ith greater recognition of the patient safety risks presented by improperly processed surgical instruments and devices, the spotlight on central sterile/sterile processing departments (CS/SPD) grows. Many different parties to the healthcare industry, including hospitals, manufacturers and industry associations, are making concerted efforts to increase CS/SPD education and training, as well as ensure the profession has the resources it needs to suc- cessfully protect patients. In this article, we provide an overview of current CS/SPD state certification require- ments, both bills that have passed and legis- lation currently in progress. We also provide insights from CS/SPD professionals, industry thought leaders and manufacturers on what is needed to advance the profession in terms of establishing a CS/SPD career path, on-the- job training and continuing education. Lastly, we offer resources that CS/SPD professionals can access to expand their knowledge and further their careers in this up-and-coming profession.


The state of certification At the time this article was written (May 2016), Connecticut, New Jersey and New York require new central service technicians entering the profession to obtain certification in order to work in the profession within those states; however, all central service tech- nicians, whether grandfathered in or not, are required to complete a minimum of 10 hours of continuing education annually. Josephine Colacci, Esq., Director of Govern-

ment Affairs for the International Associa- tion of Healthcare Central Service Materiel Management (IAHCSMM), notes how there has been progress on the legislative front in both Massachusetts and Pennsylvania as well. According to Colacci, the Massachusetts legislation regarding certification for central service technicians

Josephine Colacci

successfully passed out of the Joint Health Care Financing Committee on May 5, 2016. This legislation is now before the Senate Rules Committee. In Pennsylvania, IAHCSMM continues to meet with legislators serving


on the House Health Committee to educate them regarding certification for central ser- vice technicians.

“The field of healthcare is constantly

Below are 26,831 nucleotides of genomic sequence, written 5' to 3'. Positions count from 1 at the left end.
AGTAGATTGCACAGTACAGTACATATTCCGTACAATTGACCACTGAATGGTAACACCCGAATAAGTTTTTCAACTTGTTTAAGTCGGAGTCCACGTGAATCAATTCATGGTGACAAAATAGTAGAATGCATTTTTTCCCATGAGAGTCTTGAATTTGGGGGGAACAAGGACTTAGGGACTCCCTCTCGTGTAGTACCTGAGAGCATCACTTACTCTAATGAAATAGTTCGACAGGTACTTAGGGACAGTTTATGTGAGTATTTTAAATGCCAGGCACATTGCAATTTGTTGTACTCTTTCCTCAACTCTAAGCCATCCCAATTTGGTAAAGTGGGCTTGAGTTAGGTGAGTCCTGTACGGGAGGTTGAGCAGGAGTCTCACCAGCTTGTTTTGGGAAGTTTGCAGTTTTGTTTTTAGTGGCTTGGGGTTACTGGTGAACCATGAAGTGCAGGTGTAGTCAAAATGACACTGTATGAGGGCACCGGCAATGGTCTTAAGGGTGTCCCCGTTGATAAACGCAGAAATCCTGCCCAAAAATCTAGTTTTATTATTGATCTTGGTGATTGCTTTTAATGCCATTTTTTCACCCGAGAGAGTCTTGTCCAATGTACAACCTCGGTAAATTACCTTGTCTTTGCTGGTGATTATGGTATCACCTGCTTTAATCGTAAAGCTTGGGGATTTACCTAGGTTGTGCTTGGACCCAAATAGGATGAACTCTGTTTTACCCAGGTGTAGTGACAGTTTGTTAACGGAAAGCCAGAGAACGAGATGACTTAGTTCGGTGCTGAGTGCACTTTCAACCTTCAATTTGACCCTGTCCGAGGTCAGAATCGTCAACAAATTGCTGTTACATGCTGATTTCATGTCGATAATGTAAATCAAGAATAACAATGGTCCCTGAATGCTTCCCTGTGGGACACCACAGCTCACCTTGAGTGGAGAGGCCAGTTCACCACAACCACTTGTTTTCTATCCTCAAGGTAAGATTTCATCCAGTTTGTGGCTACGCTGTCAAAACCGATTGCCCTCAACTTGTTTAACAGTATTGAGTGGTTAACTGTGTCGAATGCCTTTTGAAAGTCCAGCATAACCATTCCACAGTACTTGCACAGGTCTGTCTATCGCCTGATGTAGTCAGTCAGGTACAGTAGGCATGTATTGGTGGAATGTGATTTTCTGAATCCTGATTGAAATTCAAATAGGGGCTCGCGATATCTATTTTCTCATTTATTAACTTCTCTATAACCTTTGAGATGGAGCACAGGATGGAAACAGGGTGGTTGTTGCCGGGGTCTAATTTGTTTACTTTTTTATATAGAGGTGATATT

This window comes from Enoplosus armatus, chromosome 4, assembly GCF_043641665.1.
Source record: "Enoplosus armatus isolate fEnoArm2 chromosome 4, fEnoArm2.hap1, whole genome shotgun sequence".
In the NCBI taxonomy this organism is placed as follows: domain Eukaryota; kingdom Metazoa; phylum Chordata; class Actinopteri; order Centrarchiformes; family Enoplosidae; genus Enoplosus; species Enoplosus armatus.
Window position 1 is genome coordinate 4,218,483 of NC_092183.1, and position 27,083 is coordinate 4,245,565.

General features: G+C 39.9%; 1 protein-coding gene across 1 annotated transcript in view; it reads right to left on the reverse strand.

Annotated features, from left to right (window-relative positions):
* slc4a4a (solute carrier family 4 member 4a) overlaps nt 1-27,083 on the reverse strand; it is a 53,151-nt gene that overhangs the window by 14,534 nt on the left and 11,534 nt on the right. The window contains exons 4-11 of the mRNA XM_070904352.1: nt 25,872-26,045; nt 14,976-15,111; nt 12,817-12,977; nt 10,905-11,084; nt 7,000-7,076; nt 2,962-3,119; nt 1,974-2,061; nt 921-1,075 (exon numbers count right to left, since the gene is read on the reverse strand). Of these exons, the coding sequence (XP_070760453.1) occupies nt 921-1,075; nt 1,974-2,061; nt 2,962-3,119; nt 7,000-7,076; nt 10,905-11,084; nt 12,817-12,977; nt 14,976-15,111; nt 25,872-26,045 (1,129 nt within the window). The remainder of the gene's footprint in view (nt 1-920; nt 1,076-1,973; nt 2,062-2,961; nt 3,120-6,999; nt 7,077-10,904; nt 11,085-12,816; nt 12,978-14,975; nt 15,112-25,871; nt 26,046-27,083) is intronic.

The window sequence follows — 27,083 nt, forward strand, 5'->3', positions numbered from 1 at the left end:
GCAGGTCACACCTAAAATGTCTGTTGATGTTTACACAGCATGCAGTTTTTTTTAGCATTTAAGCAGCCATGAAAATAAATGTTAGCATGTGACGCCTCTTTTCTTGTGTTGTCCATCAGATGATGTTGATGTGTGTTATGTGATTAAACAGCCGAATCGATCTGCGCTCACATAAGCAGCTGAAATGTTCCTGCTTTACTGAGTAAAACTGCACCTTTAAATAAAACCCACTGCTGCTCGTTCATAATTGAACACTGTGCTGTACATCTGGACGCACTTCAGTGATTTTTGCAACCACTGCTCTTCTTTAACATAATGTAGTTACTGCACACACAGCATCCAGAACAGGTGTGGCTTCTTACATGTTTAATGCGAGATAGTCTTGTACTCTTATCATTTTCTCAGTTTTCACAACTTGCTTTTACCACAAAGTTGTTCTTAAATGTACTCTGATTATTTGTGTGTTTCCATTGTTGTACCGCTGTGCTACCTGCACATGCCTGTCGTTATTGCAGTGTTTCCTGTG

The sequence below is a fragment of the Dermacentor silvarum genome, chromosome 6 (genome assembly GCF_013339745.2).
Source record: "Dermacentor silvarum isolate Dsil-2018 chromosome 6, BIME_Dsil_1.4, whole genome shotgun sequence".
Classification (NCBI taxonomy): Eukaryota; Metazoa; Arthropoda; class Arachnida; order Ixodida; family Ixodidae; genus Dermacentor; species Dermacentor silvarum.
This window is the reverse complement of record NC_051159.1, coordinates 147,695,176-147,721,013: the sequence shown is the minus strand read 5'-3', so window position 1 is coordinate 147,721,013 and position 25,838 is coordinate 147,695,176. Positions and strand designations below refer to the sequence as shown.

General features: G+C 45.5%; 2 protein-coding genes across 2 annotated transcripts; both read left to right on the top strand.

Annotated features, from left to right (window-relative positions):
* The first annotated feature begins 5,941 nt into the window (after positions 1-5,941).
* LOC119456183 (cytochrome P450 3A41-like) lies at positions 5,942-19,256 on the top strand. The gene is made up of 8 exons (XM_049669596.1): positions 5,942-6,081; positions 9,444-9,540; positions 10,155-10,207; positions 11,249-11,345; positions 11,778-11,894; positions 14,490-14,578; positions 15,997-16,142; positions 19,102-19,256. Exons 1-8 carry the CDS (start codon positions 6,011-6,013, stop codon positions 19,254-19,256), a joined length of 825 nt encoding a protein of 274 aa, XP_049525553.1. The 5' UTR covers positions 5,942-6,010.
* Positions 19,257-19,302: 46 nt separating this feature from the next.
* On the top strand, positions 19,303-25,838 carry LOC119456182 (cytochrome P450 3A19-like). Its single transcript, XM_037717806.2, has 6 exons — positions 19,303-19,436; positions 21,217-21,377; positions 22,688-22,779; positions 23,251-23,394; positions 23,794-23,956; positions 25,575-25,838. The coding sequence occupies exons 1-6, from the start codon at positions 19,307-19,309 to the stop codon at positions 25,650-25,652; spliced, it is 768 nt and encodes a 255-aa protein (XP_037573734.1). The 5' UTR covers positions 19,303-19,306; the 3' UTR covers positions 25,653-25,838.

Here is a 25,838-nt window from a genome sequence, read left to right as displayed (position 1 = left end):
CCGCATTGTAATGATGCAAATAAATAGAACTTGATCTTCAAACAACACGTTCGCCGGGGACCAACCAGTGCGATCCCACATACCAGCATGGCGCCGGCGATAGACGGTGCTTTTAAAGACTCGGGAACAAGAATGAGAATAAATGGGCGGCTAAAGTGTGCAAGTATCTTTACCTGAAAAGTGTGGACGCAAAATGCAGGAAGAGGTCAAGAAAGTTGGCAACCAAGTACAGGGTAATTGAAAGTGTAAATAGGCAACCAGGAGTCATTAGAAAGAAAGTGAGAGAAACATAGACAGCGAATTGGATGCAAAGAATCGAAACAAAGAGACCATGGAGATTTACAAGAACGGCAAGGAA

changing, with new procedures and new medical devices being introduced at a rapid rate,” said IAHCSMM’s Education Director Natalie Lind, CRCST, CHL, FCS. “Those changes have a profound impact on the central ser- vice department. All those involved in the reprocessing of medical devices must keep up with changes as they occur. Along with learning about new devices and procedures, we are also evolving in our understanding of the science of sterilization. What was an acceptable practice a few years ago may be unacceptable now. Keeping cur- rent is critical for patient safety.”

Natalie Lind

Grassroots efforts Bob Marrs, Director of Consulting Services/ Field Operations for Aesculap, believes hos- pital leadership in sterile processing, surgical services and administration should be leading the charge for certification.” He states: “Did you know that the person who cuts your hair, works on your car, does

Bob Marrs

your nails, does your taxes and sells your house all require certification? Yet, the folks who clean, decontaminate, inspect for qual- ity and functionality, sterilize, store and transport the surgical instruments that will go into you or your loved ones’ bodies, does not require certification. How did this happen and how does it continue to happen? In the country that boasts the ‘best’ healthcare in the world, our third leading cause of death is medical errors. What are you doing as a CS/ SPD professional to support this effort and to keep the momentum going? Our profes- sion needs this but more importantly, our PATIENTS need this!”

Jo M. Wood, Compliance & Education Supervisor for Boston Medical Center, has taken an active role in supporting the Mas- sachusetts legislative efforts. Wood explains how those working on the Massachusetts leg-